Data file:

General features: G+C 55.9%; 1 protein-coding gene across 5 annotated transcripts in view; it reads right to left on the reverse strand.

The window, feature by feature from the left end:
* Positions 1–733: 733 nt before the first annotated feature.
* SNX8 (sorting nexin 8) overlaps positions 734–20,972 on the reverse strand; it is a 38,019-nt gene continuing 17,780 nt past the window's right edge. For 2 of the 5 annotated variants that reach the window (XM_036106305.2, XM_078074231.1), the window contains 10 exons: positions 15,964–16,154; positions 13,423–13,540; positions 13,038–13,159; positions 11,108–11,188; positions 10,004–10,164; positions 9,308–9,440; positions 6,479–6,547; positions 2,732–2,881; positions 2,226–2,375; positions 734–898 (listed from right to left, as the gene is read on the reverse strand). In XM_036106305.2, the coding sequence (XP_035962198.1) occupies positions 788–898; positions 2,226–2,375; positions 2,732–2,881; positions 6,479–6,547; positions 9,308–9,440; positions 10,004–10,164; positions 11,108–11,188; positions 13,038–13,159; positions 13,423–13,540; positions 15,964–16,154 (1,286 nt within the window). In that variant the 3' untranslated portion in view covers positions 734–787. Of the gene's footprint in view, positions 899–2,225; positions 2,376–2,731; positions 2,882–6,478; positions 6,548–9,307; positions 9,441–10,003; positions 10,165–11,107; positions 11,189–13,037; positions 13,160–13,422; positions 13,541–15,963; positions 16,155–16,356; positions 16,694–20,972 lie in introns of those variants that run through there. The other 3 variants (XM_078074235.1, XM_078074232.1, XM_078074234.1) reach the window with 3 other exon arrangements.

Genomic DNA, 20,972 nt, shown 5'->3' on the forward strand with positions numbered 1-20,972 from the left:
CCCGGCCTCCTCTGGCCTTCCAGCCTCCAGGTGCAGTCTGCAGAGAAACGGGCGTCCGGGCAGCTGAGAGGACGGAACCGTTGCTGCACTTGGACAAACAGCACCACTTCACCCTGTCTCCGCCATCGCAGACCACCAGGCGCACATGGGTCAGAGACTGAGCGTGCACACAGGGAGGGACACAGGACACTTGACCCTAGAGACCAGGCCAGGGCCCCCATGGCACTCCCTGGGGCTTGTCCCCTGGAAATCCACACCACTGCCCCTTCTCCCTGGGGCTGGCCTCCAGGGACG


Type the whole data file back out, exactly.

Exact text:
General features: G+C 55.9%; 1 protein-coding gene across 5 annotated transcripts in view; it reads right to left on the reverse strand.

The window, feature by feature from the left end:
* Positions 1–733: 733 nt before the first annotated feature.
* SNX8 (sorting nexin 8) overlaps positions 734–20,972 on the reverse strand; it is a 38,019-nt gene continuing 17,780 nt past the window's right edge. For 2 of the 5 annotated variants that reach the window (XM_036106305.2, XM_078074231.1), the window contains 10 exons: positions 15,964–16,154; positions 13,423–13,540; positions 13,038–13,159; positions 11,108–11,188; positions 10,004–10,164; positions 9,308–9,440; positions 6,479–6,547; positions 2,732–2,881; positions 2,226–2,375; positions 734–898 (listed from right to left, as the gene is read on the reverse strand). In XM_036106305.2, the coding sequence (XP_035962198.1) occupies positions 788–898; positions 2,226–2,375; positions 2,732–2,881; positions 6,479–6,547; positions 9,308–9,440; positions 10,004–10,164; positions 11,108–11,188; positions 13,038–13,159; positions 13,423–13,540; positions 15,964–16,154 (1,286 nt within the window). In that variant the 3' untranslated portion in view covers positions 734–787. Of the gene's footprint in view, positions 899–2,225; positions 2,376–2,731; positions 2,882–6,478; positions 6,548–9,307; positions 9,441–10,003; positions 10,165–11,107; positions 11,189–13,037; positions 13,160–13,422; positions 13,541–15,963; positions 16,155–16,356; positions 16,694–20,972 lie in introns of those variants that run through there. The other 3 variants (XM_078074235.1, XM_078074232.1, XM_078074234.1) reach the window with 3 other exon arrangements.

Genomic DNA, 20,972 nt, shown 5'->3' on the forward strand with positions numbered 1-20,972 from the left:
CCCGGCCTCCTCTGGCCTTCCAGCCTCCAGGTGCAGTCTGCAGAGAAACGGGCGTCCGGGCAGCTGAGAGGACGGAACCGTTGCTGCACTTGGACAAACAGCACCACTTCACCCTGTCTCCGCCATCGCAGACCACCAGGCGCACATGGGTCAGAGACTGAGCGTGCACACAGGGAGGGACACAGGACACTTGACCCTAGAGACCAGGCCAGGGCCCCCATGGCACTCCCTGGGGCTTGTCCCCTGGAAATCCACACCACTGCCCCTTCTCCCTGGGGCTGGCCTCCAGGGACG